The current gold standard in diabetes detection involves the analyses of blood pressure. A doctor compares the blood pressure in the ankle against the forearms, a measurement known as the ankle-brachial pressure index (ABPI). When the pressure is lower in the ankle, it means an artery is blocked in the lower limb. However, this method is not a completely accurate indicator and only provides information on the ankle’s blood supply; the rest of the foot is not considered. Additionally, when the toe brachial pressure is recorded, measurements are only taken from the big toe or the second toe, not all of them. The pressure index is also effectively useless when a patient is older or has chronic kidney disease because of calcification in the arteries that can skew results. All this highlights how unreliable the current gold standard in diabetes detection is.
Diabetics are known for not having an equal blood flow throughout their foot. Imagine that blood supply has stopped ina diabetic’s small toe. By only taking measurements from the big toe, a diagnosis opportunity will be lost. This has led the DFRG researchers to investigate the potential of thermographic imaging, also known as Medical Infrared Imaging. This is a quick, non-contact technique that eliminates the risk of infection while providing important information about the blood supply to the feet.
The research is currently in its second phase and already making significant headway. The first part of the project assessed thermographic images of healthy individuals. Foot and hand temperature patterns were analysed, followed by an evaluation of the thermal symmetry of the same limbs on opposite sides of the body. This study concluded that the hands and feet demonstrate a characteristic constant thermographic pattern with marked differences between them.
The second phase of this study recruited over 200 diabetes patients with different foot complications. The thermal images acquired are currently being analysed visually as well as through automated image analysis techniques that use algorithms in order to extract information that may be imperceptible to the naked eye. By comparing them, their tests have shown a success rate above 90%, meaning that they could reduce human error significantly and not miss out blood problems in any toe.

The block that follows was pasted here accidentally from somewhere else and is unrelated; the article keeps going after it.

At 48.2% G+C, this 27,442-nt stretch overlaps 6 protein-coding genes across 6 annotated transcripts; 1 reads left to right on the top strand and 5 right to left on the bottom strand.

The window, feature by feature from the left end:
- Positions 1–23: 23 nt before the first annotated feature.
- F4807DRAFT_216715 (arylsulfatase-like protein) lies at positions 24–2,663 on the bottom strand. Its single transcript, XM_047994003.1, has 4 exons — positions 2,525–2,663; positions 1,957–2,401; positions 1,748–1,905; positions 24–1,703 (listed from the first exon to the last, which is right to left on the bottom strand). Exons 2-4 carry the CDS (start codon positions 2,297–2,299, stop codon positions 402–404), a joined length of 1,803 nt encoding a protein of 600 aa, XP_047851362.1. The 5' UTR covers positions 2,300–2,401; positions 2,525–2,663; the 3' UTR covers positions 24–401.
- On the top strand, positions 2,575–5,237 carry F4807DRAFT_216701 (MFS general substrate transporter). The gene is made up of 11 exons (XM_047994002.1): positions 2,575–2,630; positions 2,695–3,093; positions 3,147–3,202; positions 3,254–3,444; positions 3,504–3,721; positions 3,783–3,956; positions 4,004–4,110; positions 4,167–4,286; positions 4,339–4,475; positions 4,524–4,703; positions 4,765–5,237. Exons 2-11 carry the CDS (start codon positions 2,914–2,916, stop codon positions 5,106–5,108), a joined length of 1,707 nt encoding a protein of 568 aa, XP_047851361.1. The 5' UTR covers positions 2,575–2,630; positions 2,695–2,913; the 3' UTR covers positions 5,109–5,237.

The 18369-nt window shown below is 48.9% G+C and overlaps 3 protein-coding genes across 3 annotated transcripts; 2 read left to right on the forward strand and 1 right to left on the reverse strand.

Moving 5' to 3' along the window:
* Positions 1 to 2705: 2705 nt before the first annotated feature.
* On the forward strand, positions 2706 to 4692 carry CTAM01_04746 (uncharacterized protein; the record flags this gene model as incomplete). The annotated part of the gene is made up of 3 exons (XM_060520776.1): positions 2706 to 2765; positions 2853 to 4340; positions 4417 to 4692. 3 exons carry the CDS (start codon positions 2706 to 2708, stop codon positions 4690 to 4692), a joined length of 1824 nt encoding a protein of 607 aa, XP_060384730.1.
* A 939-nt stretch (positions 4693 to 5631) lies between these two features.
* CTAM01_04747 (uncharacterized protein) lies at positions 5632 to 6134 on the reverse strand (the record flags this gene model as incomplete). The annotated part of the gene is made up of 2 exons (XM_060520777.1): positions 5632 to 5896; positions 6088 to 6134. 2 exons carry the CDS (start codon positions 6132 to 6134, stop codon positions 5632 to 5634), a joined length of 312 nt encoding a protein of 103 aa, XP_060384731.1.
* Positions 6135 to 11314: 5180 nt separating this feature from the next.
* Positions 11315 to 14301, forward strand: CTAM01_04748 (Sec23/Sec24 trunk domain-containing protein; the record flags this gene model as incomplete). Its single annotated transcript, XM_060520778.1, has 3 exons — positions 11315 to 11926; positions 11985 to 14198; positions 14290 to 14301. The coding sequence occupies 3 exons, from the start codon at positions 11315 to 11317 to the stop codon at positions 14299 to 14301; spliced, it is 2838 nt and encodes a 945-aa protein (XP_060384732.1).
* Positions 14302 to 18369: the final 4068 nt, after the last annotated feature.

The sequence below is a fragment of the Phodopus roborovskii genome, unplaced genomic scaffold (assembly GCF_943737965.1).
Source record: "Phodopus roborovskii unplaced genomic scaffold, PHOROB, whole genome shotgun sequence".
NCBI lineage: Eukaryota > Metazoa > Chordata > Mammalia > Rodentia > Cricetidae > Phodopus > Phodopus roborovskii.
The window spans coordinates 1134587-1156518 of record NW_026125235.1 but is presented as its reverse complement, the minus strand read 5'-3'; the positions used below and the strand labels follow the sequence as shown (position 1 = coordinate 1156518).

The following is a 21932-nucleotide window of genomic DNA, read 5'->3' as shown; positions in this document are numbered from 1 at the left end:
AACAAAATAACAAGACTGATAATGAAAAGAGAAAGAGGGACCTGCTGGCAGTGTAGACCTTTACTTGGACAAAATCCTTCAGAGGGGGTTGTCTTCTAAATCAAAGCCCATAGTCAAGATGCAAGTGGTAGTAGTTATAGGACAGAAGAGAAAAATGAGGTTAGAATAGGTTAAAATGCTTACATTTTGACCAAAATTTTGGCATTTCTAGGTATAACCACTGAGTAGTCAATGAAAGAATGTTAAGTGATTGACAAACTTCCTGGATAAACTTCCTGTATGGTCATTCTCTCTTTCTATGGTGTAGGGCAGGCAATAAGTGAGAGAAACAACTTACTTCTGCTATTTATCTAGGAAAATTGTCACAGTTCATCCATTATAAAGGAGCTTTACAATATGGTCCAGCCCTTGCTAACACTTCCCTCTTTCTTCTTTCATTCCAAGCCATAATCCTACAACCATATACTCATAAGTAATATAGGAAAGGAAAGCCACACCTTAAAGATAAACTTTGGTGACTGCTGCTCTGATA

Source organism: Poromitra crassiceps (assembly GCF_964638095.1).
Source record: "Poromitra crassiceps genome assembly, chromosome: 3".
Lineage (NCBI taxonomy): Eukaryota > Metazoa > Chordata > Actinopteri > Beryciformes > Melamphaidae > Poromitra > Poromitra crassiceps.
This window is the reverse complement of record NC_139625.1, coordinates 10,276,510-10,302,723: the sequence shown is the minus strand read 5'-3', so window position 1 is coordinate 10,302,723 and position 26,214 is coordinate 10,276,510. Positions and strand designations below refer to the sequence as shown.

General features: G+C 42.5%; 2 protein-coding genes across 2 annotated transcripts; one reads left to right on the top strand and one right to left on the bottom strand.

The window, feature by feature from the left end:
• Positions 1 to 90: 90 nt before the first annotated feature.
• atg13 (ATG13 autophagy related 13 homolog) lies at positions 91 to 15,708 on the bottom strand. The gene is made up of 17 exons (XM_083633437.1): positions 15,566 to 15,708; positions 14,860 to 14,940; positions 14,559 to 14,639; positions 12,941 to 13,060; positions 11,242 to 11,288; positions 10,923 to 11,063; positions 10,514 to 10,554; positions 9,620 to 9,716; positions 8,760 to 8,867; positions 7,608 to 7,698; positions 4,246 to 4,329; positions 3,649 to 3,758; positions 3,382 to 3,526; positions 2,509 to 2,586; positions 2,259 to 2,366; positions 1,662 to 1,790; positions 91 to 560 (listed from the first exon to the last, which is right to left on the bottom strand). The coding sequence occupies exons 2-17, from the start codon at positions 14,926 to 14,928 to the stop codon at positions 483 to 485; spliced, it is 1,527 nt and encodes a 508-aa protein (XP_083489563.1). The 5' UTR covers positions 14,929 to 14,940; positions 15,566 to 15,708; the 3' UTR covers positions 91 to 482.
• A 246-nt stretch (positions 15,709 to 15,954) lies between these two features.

The work on the developed automated techniques has been well received. In April 2016, it was presented at the Mediterranean Conference on Medical and Biological Engineering and Computing (MEDICON) in Cyprus. In September 2016, the findings were also presented at the Diabetes Foot Study Group scientific meeting in Stuttgart, Germany, going on to receive first prize for its originality and novelty.
While there might be several reports in the literature relating to the potential use of thermal imaging in the diabetic foot, these are limited. The use of thermography is also currently limited to research purposes. Ongoing research by the DFRG will determine whether thermography could be used to develop a reliable and effective tool in the evaluation of the diabetic foot. With the advances in technology and the miniaturisation of equipment, the end goal would be to develop a handheld portable device which would give clinicians accurate and detailed information about the foot thus guiding them to early detection and intervention.
Diabetes is a serious problem both on the home front and worldwide. The possibility of such early diagnoses could be a game-changer. This simple-to-use technique will not only control spiralling healthcare costs but also give patients the possibility of a richer life-—a future everyone would certainly look forward to.